Fertilizer Happens

When Squanto showed the Plymouth Colony pilgrims how to use fish to enhance the growth of their corn crops, he was sharing with them a form of organic fertilization.  Throughout human agrarian history methods of using manures, seaweed, and mulches have been used to improve crop yields.  Synthesized forms of mineral fertilizers are a relatively recent innovation, first developed in England and Ireland in the early 1800’s.  As the worldwide human population ballooned from 1.6 billion in 1900 to 6 billion in 2000, the pressure to feed these mouths drove the development of new agricultural techniques and products.  Homeowners and horticulturists today benefit from the convenience and effectiveness of modern synthetic fertilizers, but can there be dire side effects of this technology?

A debate on this very topic is currently underway as environmentalists, landscapers, fertilizer manufacturers, and local and state government deliberate over proposed fertilizer ordinances.  At the root of this issue is declining water quality in both fresh-water and marine environments.  Recent concerns over outbreaks of algal red tide and “dead zones” found in the Gulf of Mexico are fueling the debate.  Is fertilizer leaching the cause of these phenomena?  While scientific data can’t definitively answer that question yet, fertilizer leaching is certainly a suspect contributor.  Are there effective steps homeowners and property managers can take to minimize fertilizer leaching while ordinances are being argued?  Absolutely.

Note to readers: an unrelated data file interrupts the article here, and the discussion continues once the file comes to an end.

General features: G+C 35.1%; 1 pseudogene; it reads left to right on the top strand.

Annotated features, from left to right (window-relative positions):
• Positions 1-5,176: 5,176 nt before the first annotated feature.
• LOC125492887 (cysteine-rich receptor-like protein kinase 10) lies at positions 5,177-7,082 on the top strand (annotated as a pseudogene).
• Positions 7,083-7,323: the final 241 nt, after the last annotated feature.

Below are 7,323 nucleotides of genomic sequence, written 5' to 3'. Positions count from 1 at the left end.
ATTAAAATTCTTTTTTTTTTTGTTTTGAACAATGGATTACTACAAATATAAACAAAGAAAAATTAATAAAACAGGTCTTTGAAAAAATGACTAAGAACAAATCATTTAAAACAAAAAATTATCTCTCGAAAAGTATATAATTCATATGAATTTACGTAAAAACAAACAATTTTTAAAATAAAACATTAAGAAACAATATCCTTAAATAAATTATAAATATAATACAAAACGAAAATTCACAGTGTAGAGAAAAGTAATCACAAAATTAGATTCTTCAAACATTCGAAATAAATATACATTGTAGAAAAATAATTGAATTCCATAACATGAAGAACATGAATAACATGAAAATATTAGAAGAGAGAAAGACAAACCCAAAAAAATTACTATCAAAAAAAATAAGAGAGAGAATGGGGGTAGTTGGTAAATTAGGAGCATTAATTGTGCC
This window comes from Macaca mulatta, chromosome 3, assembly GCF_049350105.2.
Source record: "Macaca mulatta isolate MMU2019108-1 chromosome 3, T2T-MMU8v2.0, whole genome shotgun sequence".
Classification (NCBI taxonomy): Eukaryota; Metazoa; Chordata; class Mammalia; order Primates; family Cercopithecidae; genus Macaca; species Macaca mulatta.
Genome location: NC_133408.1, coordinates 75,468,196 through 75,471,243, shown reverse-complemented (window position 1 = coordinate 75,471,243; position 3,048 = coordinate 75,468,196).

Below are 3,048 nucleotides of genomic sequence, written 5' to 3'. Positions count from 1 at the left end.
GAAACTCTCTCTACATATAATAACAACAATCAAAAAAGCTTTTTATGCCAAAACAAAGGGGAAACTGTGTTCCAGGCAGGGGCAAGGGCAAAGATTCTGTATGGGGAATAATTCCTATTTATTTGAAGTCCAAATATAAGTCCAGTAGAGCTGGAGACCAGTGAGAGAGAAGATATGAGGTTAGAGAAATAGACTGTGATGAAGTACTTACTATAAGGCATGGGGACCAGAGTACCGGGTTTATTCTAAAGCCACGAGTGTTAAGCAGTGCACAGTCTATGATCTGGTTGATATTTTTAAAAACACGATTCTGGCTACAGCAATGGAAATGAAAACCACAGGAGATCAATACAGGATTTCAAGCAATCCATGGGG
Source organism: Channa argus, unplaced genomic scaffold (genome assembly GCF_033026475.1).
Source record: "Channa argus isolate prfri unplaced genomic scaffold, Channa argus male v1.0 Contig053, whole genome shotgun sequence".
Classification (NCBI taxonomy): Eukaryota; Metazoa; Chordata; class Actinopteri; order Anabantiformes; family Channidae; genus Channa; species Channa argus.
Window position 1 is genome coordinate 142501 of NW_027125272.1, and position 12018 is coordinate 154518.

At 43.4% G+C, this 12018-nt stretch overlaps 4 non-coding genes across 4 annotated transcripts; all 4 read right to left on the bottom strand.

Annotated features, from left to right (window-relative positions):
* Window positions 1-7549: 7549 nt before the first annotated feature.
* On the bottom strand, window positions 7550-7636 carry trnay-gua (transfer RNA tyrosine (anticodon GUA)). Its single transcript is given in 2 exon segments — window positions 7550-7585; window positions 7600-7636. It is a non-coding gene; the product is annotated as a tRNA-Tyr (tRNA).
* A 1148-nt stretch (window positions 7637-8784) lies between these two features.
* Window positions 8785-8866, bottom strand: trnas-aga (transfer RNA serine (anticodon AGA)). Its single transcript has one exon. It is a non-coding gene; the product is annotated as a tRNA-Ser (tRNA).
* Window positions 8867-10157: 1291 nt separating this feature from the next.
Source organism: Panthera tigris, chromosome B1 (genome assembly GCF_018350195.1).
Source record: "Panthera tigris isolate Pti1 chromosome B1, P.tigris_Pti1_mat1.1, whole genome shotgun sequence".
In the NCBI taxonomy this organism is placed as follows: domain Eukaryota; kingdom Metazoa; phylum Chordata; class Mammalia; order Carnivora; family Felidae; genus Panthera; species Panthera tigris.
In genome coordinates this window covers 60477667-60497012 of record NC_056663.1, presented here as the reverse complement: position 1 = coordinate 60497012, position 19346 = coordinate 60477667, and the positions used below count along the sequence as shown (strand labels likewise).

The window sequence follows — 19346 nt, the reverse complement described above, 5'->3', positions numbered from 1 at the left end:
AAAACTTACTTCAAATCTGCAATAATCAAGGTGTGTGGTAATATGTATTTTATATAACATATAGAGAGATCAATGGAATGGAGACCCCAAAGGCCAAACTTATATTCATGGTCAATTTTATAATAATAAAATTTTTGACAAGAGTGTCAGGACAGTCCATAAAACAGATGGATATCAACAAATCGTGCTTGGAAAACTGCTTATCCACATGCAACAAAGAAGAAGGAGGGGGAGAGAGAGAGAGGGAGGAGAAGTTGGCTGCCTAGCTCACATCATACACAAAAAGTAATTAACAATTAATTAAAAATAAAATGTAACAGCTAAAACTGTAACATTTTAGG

Let’s start by gaining a basic understanding of fertilizers.  Plants absorb 13 mineral elements, mostly through their roots.  Nitrogen (N), phosphorous (P), and potassium (K), are consumed in the largest quantities and are the main components of synthetic fertilizers.  These primary nutrients are expressed as a percentage of overall weight; thus a 50 pound bag of fertilizer with an “analysis” of 16-2-14 would contain 8 pounds of nitrogen, 1 pound of phosphorous, and 7 pounds of potassium.  Organic fertilizers such as composted cow manure often have a much lower analysis, something like .05-.05-.05.  

Keeping these nutrients where they belong depends on more than just the type of fertilizer you use.  The plants you choose for your landscape are also a determining factor in the amount of fertilizer you will need to apply.  Native plants are generally happy without any fertilizer once established, and slow growing woody plants typically require less nutrients to stay healthy than fast growing herbaceous plants.  Lawns and palms also require more fertilizer, particularly in our sandy soils. 

When otherwise healthy landscape plants show the signs of nutrient deficiencies (see http://hort.ifas.ufl.edu/nutdef/index.html), then some type of fertilizer will need to be applied.  Keeping this fertilizer in the root zone and out of waterways is a goal that can be achieved by correctly answering the What, How, When, Where questions of fertilizer.

What type of fertilizer?

Organic fertilizers such as composted yard waste, manures, bone meal, and fish emulsion are the best choice for a healthy environment.  Their nutrients are released slowly, which minimizes leaching and makes nutrient burning of plants nearly impossible.  Synthetic fertilizers are popular because of their convenience and potency, but are more likely to escape the root zone.  Nitrogen and phosphorous are the nutrients most often implicated for causing algae blooms, as they readily move through sandy soils.  Because many Florida soils are naturally high in phosphorous, fertilizers with a phosphorous content no higher than 2% is now recommended.